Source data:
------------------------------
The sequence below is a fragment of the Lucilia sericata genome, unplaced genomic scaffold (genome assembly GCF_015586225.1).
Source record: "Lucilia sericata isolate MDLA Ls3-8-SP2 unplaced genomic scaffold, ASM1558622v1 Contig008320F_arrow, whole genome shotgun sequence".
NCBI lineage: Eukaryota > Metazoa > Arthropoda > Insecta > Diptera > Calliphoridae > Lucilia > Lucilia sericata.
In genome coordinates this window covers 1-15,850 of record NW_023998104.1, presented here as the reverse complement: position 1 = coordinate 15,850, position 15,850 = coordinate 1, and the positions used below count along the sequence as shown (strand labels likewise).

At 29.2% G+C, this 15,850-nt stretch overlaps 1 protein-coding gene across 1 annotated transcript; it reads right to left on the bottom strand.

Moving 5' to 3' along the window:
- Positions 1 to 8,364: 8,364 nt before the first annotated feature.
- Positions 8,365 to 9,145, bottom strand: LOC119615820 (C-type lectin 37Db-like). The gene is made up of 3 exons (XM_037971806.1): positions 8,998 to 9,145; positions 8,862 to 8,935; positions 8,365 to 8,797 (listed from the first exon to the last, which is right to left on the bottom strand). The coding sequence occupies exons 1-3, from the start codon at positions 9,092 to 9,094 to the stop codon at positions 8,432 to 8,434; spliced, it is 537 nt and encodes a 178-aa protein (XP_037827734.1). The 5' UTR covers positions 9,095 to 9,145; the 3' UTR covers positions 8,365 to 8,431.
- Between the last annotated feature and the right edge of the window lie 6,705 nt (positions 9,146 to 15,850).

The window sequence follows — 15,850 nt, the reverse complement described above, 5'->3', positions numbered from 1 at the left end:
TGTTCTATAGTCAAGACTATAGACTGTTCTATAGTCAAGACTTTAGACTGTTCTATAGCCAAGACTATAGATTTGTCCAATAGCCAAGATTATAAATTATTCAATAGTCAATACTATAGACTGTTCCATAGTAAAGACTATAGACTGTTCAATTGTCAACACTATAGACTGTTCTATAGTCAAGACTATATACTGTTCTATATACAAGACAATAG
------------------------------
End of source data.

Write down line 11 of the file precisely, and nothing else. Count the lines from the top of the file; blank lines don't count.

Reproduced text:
TGTTCTATAGTCAAGACTATAGACTGTTCTATAGTCAAGACTTTAGACTGTTCTATAGCCAAGACTATAGATTTGTCCAATAGCCAAGATTATAAATTATTCAATAGTCAATACTATAGACTGTTCCATAGTAAAGACTATAGACTGTTCAATTGTCAACACTATAGACTGTTCTATAGTCAAGACTATATACTGTTCTATATACAAGACAATAG